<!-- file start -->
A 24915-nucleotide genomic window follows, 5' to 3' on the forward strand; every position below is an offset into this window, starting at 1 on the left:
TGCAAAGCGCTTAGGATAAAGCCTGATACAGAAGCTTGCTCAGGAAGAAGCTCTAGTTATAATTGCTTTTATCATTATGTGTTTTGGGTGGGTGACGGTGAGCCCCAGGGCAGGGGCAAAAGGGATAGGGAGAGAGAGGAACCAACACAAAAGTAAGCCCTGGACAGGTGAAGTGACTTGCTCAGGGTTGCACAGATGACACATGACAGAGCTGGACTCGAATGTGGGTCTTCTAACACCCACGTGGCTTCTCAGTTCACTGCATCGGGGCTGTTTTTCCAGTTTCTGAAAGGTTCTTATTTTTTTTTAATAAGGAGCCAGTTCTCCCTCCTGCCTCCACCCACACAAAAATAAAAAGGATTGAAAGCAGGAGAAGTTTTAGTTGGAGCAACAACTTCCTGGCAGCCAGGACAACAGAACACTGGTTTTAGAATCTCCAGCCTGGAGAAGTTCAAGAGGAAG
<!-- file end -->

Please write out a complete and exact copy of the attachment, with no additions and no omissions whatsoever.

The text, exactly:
A 24915-nucleotide genomic window follows, 5' to 3' on the forward strand; every position below is an offset into this window, starting at 1 on the left:
TGCAAAGCGCTTAGGATAAAGCCTGATACAGAAGCTTGCTCAGGAAGAAGCTCTAGTTATAATTGCTTTTATCATTATGTGTTTTGGGTGGGTGACGGTGAGCCCCAGGGCAGGGGCAAAAGGGATAGGGAGAGAGAGGAACCAACACAAAAGTAAGCCCTGGACAGGTGAAGTGACTTGCTCAGGGTTGCACAGATGACACATGACAGAGCTGGACTCGAATGTGGGTCTTCTAACACCCACGTGGCTTCTCAGTTCACTGCATCGGGGCTGTTTTTCCAGTTTCTGAAAGGTTCTTATTTTTTTTTAATAAGGAGCCAGTTCTCCCTCCTGCCTCCACCCACACAAAAATAAAAAGGATTGAAAGCAGGAGAAGTTTTAGTTGGAGCAACAACTTCCTGGCAGCCAGGACAACAGAACACTGGTTTTAGAATCTCCAGCCTGGAGAAGTTCAAGAGGAAG